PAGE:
This week, IBM announced plans to build the world’s largest “noise free” nanoelectronic fabrication facilities in Switzerland. By shielding equipment from external electromagnetic, thermal, and seismic noise, the new facilities should help advance research in a wide range of fields, such as spintronics, carbon-based devices, and nanophotonics, says IBM.
As electronics research shifts to ever smaller scales, a stable laboratory environment becomes increasingly important, says Matthias Kaiserswerth, director of the IBM Zurich Research Laboratory. If you’re trying to design a new transistor by manipulating individual electrons moving through a carbon nanotube, any disturbance–a truck rumbling past or a nearby vacuum cleaner–can disrupt your experiment and leave you with irreproducible results.
“What we’re trying to get to is something that is truly noise free, shielding against all these influences,” says Kaiserswerth. Eventually, Kaiserswerth says, these kinds of facilities will become for nanoelectronics what clean rooms are for conventional silicon electronics.
Henry Smith, codirector of MIT’s Nanostructures Laboratory, is not so sure. “There is no firm evidence that such facilities are needed,” he says. “Active isolation of vibration is a better solution and at much lower cost.”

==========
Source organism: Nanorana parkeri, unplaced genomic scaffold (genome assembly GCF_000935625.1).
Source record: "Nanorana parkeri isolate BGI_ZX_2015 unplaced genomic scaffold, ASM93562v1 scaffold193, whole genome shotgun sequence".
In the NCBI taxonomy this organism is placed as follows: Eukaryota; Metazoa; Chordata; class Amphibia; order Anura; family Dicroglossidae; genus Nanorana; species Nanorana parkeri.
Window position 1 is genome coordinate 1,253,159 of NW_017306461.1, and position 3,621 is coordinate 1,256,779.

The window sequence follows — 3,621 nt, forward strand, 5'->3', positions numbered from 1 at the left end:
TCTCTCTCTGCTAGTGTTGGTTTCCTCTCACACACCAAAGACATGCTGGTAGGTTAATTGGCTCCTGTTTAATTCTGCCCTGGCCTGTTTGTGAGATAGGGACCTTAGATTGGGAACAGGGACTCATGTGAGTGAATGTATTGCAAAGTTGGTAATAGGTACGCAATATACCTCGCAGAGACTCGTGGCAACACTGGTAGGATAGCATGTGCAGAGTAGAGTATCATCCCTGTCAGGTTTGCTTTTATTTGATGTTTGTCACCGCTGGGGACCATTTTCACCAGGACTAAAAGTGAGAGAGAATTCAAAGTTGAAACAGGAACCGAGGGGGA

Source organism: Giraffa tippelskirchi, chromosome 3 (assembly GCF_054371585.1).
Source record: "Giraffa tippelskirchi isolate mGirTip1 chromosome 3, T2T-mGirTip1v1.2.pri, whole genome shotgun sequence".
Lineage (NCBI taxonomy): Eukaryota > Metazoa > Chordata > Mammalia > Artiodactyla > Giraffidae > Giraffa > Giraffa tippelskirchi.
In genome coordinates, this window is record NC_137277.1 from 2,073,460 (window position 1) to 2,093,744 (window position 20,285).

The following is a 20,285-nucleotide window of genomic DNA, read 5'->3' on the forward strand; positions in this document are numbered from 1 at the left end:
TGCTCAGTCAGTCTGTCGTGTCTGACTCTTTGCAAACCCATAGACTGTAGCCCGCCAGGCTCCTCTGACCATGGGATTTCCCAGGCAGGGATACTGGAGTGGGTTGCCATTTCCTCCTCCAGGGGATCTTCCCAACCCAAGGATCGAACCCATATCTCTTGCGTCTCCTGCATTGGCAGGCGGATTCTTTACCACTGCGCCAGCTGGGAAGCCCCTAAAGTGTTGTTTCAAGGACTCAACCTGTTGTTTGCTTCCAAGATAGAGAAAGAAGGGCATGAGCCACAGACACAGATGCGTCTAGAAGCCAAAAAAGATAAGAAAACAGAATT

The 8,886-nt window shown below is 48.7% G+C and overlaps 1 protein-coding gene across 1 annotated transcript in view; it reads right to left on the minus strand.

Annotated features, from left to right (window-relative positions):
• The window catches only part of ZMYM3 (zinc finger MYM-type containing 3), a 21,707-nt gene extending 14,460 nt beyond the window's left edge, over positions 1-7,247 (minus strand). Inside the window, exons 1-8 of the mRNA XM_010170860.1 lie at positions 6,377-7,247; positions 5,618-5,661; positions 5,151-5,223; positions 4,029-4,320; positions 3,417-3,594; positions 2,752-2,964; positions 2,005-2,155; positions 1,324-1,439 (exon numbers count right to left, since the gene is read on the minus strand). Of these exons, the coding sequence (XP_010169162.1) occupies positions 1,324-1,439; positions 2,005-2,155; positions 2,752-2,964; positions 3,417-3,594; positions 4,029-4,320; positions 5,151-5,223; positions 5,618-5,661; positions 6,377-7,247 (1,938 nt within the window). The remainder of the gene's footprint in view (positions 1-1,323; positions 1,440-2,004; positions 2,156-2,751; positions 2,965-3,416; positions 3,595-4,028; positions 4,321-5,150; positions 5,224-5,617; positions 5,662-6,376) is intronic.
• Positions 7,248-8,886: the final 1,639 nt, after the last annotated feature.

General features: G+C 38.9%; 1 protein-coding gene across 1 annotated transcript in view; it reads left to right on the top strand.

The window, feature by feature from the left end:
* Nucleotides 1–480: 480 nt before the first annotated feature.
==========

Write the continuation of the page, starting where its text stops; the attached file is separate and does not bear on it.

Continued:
But Xiang Zhang, director of the Nano-Scale Science and Engineering Center at the University of California, Berkeley, says that it’s precisely IBM’s willingness to take risks with its new facility that will create excitement in the nanotech community. “This is a good sign,” he says.
The new labs are part of a $90 million, 65,000-square-foot facility being built by IBM in collaboration with the Swiss Federal Institute of Technology, also in Zurich. One-third of the $90 million will go toward building 10,000 square feet of clean-room facilities and 2,000 square feet of noise-free labs. Although nanotech labs elsewhere are shielded in various ways, says Kaiserswerth, “this 200 square meters will be unique. These noise-free labs will give us a competitive edge so we can move forward faster.”
“IBM is in the business of making computer chips,” says Kaiserswerth. “But we have been struggling in the last few years to meet Moore’s Law in terms of doubling the number of transistors on a chip and doubling the clock rate.” Techniques that the industry has traditionally used to increase circuit density are beginning to bump up against silicon’s fundamental physical limits. So many companies and research centers are trying to develop novel ways to store information and perform computations.
Hear more from IBM at EmTech 2014.